Sunday, 12 February 2012


Before writing a single word of a novel I like to think about it. Think about it, ponder it, reflect on it. During that time I’m not only plotting and developing the characters I’m also working out how the minutiae of the story connect. In my opinion a novel is a mesh of connections. The more of these connections there are, no matter how subtle, the stronger the finished book will be. With Afrika Reich this process took the best part of a year.

However, several months into the process, despite having an incipient plot, something was missing.

E.L. Doctorow, the American author, once wrote, ‘You have to find the voice that allows you to write what you want to write... it’s a writer’s dirty little secret that language precedes the intentions.’ And that was my problem. I didn’t have a voice, that elusive something shoehorns the story into a context. To put it another way, what type of book was I trying to write? What was the tone? Something stately, detached and methodical, a tale lit by the grey light of dawn? A narrative related entirely from the German perspective: a type of self-critique? What about a black comedy? I toyed with all these possibilities and more.

In the end the lightbulb moment came from an unexpected source. I was watching the DVD extras to Aliens which included an interview with the film’s writer/director JAMES CAMERON (complete with the most ghastly jumper you ever saw). In it, he described his film as ‘a dark adventure story with a warm human heart’. That was it! Afrika Reich would rumble with the Nazis’ malevolent, savage vision for the continent but the story itself would be carried by the relationships of friends, both old and new. It seems so obvious now but back then this was a genuine moment of revelation.

In the end my book combined elements of this and moved a considerable way from it, but Cameron’s words were the initial inspiration behind the tone of the narrative. I say ‘in the end’ because this reflects another, often overlooked element of writing a novel. It takes such a long time to complete one that both the person you are and the book you start with are different by the end. Even the act of writing the book – a process of discovery itself – morphs things. So whatever your initial vision, the best you can hope for is an interpretation of it. With a trilogy this dilemma is cubed... but that’s for another time.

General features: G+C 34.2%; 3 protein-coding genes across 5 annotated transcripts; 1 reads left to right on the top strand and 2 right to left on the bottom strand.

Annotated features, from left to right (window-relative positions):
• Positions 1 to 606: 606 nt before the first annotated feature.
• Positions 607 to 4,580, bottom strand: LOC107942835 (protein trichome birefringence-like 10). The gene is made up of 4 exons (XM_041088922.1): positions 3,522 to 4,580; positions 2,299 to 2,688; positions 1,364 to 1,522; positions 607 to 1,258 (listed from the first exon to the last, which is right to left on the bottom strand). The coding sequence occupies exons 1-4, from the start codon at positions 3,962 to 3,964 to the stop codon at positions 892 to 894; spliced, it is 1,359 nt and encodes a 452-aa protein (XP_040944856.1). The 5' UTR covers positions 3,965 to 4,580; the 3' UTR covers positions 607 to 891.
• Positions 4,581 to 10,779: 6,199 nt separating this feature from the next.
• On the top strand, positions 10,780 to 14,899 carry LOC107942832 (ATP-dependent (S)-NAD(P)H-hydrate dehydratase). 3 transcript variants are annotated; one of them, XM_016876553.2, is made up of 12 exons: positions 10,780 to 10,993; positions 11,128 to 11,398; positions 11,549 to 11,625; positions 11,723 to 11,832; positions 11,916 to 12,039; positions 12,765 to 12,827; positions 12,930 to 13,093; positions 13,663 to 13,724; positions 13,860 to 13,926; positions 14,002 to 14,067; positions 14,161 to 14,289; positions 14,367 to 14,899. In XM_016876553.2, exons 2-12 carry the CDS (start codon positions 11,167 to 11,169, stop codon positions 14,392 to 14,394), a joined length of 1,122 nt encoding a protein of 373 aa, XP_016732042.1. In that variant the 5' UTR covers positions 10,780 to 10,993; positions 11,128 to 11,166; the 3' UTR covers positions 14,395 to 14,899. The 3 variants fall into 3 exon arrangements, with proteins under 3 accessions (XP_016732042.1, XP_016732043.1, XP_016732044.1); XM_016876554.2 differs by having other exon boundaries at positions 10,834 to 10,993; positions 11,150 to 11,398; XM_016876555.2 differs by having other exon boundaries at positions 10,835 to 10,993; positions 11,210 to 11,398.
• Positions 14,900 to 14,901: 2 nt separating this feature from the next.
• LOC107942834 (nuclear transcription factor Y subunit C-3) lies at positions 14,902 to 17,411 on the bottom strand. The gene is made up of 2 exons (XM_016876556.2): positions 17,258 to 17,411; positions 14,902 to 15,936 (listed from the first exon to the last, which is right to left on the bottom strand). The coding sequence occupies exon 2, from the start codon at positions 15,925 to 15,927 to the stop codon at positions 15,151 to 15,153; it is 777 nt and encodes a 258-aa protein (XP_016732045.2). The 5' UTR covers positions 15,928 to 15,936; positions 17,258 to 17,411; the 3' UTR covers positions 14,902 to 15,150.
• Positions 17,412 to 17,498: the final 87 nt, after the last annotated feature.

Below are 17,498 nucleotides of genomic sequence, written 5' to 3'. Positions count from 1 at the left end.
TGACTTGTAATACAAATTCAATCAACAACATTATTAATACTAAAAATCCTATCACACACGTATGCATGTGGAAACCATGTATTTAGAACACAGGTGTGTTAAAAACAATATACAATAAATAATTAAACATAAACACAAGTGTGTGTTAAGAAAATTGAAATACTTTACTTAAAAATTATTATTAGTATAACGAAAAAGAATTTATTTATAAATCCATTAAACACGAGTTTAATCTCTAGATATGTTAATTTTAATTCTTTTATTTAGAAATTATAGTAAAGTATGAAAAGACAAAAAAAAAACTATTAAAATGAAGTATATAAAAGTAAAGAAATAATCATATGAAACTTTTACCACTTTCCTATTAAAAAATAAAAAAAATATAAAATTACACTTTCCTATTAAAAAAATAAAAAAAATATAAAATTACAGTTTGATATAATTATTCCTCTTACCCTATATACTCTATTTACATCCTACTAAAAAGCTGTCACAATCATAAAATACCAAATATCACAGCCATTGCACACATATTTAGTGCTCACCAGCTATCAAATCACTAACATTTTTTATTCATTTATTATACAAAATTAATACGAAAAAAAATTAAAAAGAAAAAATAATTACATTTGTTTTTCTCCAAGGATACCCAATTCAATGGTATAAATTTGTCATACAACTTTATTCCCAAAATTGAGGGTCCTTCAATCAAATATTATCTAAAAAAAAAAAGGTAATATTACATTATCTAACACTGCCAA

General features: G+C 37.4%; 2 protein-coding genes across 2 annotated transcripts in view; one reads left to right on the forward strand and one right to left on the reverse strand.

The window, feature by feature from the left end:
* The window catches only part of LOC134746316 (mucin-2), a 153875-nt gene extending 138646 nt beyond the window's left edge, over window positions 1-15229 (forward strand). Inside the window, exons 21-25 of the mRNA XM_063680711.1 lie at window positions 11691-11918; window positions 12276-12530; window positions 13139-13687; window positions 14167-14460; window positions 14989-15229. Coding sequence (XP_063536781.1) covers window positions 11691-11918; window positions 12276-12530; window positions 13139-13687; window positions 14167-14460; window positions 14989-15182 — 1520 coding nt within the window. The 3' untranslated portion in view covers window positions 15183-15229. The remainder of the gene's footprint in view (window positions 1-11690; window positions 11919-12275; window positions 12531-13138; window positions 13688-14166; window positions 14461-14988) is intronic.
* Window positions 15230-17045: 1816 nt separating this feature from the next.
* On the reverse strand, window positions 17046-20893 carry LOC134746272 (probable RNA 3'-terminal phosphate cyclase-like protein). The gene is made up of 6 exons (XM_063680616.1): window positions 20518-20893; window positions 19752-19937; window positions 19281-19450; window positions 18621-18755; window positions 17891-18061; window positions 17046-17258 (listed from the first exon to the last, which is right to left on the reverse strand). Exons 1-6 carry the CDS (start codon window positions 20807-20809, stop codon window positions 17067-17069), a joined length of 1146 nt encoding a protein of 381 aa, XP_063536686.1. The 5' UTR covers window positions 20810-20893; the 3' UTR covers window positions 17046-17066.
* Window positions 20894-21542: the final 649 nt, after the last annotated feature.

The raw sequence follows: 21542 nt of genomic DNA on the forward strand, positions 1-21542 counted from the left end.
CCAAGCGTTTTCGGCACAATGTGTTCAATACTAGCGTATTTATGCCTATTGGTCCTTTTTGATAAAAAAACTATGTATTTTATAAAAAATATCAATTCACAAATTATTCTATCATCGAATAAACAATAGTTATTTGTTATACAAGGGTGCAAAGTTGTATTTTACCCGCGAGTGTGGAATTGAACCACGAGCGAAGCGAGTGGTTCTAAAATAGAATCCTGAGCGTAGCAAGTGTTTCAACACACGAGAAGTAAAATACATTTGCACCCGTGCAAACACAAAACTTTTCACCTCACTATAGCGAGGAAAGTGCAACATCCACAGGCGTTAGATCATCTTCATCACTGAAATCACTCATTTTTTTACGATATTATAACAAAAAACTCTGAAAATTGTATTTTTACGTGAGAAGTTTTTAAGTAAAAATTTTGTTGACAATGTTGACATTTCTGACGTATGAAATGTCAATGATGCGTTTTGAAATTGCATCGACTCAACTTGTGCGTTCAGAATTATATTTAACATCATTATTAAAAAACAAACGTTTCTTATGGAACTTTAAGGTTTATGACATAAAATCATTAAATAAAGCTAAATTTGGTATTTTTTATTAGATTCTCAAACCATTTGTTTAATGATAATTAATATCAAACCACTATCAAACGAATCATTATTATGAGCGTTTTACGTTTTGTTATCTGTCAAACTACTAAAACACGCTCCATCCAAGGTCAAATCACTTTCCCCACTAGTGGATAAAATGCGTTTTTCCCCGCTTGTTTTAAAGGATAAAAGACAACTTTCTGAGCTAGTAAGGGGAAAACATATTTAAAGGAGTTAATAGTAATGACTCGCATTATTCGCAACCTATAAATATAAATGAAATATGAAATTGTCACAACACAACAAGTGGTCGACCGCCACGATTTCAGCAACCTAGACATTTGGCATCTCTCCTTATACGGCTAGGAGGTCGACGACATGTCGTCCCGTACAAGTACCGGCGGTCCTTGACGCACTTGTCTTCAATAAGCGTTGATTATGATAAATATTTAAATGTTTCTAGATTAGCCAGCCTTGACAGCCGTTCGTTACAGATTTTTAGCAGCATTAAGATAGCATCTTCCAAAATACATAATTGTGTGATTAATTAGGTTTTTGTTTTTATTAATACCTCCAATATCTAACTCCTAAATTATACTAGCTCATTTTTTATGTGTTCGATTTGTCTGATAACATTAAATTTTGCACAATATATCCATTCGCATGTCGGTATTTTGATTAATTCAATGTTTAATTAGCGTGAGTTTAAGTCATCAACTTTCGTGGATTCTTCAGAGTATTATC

1. As an addendum, I suppose I should add a few extra words about JC. Although always visually impressive (and with a love of hardware verging on the fetishistic) his films often fail to engage me. Indeed I see 'Aliens' as the high point of his career after which his films became ever more spectacular but not necessarily better. (With apologies to his legion of fans...)

  2. Oh Titanic was complete sh*te. Ahem. Avatar was fun though - I totally see the "dark adventure story with a warm human heart" in Avatar and the Aliens and Terminator franchise. Oh but Titanic... good grief!

    Glad you didn't go the high falluting way with your Afrika Reich. Although the thought of AR as black comedy..!! Nah, I'm glad you watched the Aliens extra and suffered through JC's appalling jumper to get your eureka moment with AR. Much as I enjoyed all the exciting adventures you put your characters through - it's the friendships, family ties and tribulations and of course the love story that bind AR together, imo!

    Take care

  3. The friendships were definitely my favourite bit.
    K x

  4. Kitty - do we have a TITANIC fan in our midst? ;o) It seems the friendships are what people like most.